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Dissecting signaling and functions of adhesion G protein-coupled receptors.

Araç, Demet, Aust, Gabriela, Calebiro, Davide, Engel, Felix B, Formstone, Caroline, Goffinet, André, Hamann, Jörg, Kittel, Robert J, Liebscher, Ines, Lin, Hsi-Hsien, and others. (2012) Dissecting signaling and functions of adhesion G protein-coupled receptors. Annals of the New York Academy of Sciences, 1276 . pp. 1-25. ISSN 1749-6632. (doi:10.1111/j.1749-6632.2012.06820.x) (Access to this publication is currently restricted. You may be able to access a copy if URLs are provided) (KAR id:53106)


G protein-coupled receptors (GPCRs) comprise an expanded superfamily of receptors in the human genome. Adhesion class G protein-coupled receptors (adhesion-GPCRs) form the second largest class of GPCRs. Despite the abundance, size, molecular structure, and functions in facilitating cell and matrix contacts in a variety of organ systems, adhesion-GPCRs are by far the most poorly understood GPCR class. Adhesion-GPCRs possess a unique molecular structure, with extended N-termini containing various adhesion domains. In addition, many adhesion-GPCRs are autoproteolytically cleaved into an N-terminal fragment (NTF, NT, ?-subunit) and C-terminal fragment (CTF, CT, ?-subunit) at a conserved GPCR autoproteolysis-inducing (GAIN) domain that contains a GPCR proteolysis site (GPS). These two features distinguish adhesion-GPCRs from other GPCR classes. Though active research on adhesion-GPCRs in diverse areas, such as immunity, neuroscience, and development and tumor biology has been intensified in the recent years, the general biological and pharmacological properties of adhesion-GPCRs are not well known, and they have not yet been used for biomedical purposes. The "6th International Adhesion-GPCR Workshop," held at the Institute of Physiology of the University of Würzburg on September 6-8, 2012, assembled a majority of the investigators currently actively pursuing research on adhesion-GPCRs, including scientists from laboratories in Europe, the United States, and Asia. The meeting featured the nascent mechanistic understanding of the molecular events driving the signal transduction of adhesion-GPCRs, novel models to evaluate their functions, and evidence for their involvement in human disease.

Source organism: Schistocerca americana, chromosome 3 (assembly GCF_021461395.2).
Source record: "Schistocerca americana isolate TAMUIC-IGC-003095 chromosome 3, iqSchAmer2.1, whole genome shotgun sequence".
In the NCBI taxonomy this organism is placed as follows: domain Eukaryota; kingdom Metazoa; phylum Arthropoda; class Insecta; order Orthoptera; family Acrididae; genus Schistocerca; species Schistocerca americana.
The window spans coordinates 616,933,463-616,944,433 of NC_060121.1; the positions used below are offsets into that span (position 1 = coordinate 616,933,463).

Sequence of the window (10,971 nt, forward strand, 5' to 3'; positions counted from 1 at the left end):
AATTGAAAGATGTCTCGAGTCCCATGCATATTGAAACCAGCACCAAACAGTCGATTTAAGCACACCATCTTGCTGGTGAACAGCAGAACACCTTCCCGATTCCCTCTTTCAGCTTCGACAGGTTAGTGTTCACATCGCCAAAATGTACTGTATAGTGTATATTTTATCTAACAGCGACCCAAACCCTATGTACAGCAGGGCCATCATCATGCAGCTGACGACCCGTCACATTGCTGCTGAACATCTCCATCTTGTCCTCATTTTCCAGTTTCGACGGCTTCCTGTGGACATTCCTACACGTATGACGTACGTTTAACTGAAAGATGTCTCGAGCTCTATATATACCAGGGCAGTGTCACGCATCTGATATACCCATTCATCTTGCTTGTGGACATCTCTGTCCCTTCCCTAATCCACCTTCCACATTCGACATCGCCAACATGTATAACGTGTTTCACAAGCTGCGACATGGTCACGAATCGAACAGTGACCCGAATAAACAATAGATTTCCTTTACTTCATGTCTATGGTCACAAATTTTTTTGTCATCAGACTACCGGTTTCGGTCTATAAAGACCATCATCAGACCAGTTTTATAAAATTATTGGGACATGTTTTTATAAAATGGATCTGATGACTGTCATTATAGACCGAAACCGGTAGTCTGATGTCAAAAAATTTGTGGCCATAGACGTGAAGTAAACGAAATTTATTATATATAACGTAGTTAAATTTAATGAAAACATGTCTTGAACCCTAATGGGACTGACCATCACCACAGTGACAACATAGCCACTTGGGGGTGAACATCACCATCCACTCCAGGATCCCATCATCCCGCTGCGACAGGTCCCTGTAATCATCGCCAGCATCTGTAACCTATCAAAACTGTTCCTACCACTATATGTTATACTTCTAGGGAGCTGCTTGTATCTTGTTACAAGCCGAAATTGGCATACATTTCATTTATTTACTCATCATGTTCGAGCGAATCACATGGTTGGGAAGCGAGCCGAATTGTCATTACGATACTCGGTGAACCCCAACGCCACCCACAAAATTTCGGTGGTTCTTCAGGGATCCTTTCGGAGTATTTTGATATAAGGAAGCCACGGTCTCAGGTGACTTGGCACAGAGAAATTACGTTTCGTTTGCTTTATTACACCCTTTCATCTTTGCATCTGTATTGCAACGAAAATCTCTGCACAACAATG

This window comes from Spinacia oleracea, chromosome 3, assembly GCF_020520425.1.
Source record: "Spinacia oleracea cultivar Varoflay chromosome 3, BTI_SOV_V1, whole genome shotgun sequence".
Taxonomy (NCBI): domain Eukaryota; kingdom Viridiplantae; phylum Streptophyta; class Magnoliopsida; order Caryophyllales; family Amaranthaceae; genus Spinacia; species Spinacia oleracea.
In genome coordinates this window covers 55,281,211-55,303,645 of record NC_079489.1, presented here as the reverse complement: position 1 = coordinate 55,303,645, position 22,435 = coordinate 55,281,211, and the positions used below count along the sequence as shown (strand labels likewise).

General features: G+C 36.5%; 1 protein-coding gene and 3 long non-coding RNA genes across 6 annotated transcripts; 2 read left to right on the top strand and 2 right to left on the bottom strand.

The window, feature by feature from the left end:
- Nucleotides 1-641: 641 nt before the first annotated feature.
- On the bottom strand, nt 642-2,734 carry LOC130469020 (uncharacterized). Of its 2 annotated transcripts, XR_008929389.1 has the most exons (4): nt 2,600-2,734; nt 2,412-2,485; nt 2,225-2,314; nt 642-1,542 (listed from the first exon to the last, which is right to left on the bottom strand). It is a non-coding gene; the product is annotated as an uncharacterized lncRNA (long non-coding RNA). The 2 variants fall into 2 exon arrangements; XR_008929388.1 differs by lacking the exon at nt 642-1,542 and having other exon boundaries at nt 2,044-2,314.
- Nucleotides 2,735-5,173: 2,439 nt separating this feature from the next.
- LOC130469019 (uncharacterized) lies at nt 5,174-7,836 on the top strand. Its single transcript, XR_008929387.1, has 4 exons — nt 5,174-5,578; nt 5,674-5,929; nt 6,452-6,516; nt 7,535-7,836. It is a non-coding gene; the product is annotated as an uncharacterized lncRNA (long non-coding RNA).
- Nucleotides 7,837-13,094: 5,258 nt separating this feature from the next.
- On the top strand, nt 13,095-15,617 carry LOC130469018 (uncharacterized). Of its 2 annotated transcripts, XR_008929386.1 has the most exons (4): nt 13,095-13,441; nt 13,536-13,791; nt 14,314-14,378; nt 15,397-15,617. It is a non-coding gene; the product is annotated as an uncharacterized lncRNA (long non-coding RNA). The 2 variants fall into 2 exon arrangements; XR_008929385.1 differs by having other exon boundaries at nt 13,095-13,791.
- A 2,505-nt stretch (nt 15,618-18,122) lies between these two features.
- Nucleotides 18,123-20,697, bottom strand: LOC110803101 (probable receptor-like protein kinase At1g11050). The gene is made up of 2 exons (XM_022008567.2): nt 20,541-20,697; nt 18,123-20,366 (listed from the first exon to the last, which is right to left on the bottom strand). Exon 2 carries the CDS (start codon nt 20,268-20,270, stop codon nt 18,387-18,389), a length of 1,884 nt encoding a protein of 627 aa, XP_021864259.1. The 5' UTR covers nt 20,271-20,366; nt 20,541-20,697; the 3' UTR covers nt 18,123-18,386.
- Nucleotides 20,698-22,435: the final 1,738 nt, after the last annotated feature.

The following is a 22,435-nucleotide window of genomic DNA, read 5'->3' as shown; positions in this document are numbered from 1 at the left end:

Item Type: Article
DOI/Identification number: 10.1111/j.1749-6632.2012.06820.x
Subjects: Q Science > QH Natural history > QH581.2 Cell Biology
Divisions: Divisions > Division of Natural Sciences > Medway School of Pharmacy
Depositing User: Yuri Ushkarev
Date Deposited: 10 Dec 2015 17:43 UTC
Last Modified: 16 Nov 2021 10:22 UTC
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Ushkaryov, Yuri:
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